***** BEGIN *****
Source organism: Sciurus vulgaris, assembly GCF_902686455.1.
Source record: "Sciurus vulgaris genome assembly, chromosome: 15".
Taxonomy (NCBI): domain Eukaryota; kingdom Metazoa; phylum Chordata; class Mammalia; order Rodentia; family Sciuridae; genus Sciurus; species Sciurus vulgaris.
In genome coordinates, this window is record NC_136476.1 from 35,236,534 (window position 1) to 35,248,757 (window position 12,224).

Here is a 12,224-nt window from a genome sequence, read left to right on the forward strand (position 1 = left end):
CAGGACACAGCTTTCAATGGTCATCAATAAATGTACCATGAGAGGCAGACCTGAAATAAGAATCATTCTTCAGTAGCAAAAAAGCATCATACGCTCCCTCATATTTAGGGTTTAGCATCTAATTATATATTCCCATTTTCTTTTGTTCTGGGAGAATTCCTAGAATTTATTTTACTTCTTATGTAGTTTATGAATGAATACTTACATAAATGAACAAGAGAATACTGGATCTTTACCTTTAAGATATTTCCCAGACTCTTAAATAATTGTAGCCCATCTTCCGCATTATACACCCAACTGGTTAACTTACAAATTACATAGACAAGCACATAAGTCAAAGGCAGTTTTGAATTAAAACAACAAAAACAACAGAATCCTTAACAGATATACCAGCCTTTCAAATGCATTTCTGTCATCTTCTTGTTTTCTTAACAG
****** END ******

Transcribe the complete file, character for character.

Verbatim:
Source organism: Sciurus vulgaris, assembly GCF_902686455.1.
Source record: "Sciurus vulgaris genome assembly, chromosome: 15".
Taxonomy (NCBI): domain Eukaryota; kingdom Metazoa; phylum Chordata; class Mammalia; order Rodentia; family Sciuridae; genus Sciurus; species Sciurus vulgaris.
In genome coordinates, this window is record NC_136476.1 from 35,236,534 (window position 1) to 35,248,757 (window position 12,224).

Here is a 12,224-nt window from a genome sequence, read left to right on the forward strand (position 1 = left end):
CAGGACACAGCTTTCAATGGTCATCAATAAATGTACCATGAGAGGCAGACCTGAAATAAGAATCATTCTTCAGTAGCAAAAAAGCATCATACGCTCCCTCATATTTAGGGTTTAGCATCTAATTATATATTCCCATTTTCTTTTGTTCTGGGAGAATTCCTAGAATTTATTTTACTTCTTATGTAGTTTATGAATGAATACTTACATAAATGAACAAGAGAATACTGGATCTTTACCTTTAAGATATTTCCCAGACTCTTAAATAATTGTAGCCCATCTTCCGCATTATACACCCAACTGGTTAACTTACAAATTACATAGACAAGCACATAAGTCAAAGGCAGTTTTGAATTAAAACAACAAAAACAACAGAATCCTTAACAGATATACCAGCCTTTCAAATGCATTTCTGTCATCTTCTTGTTTTCTTAACAG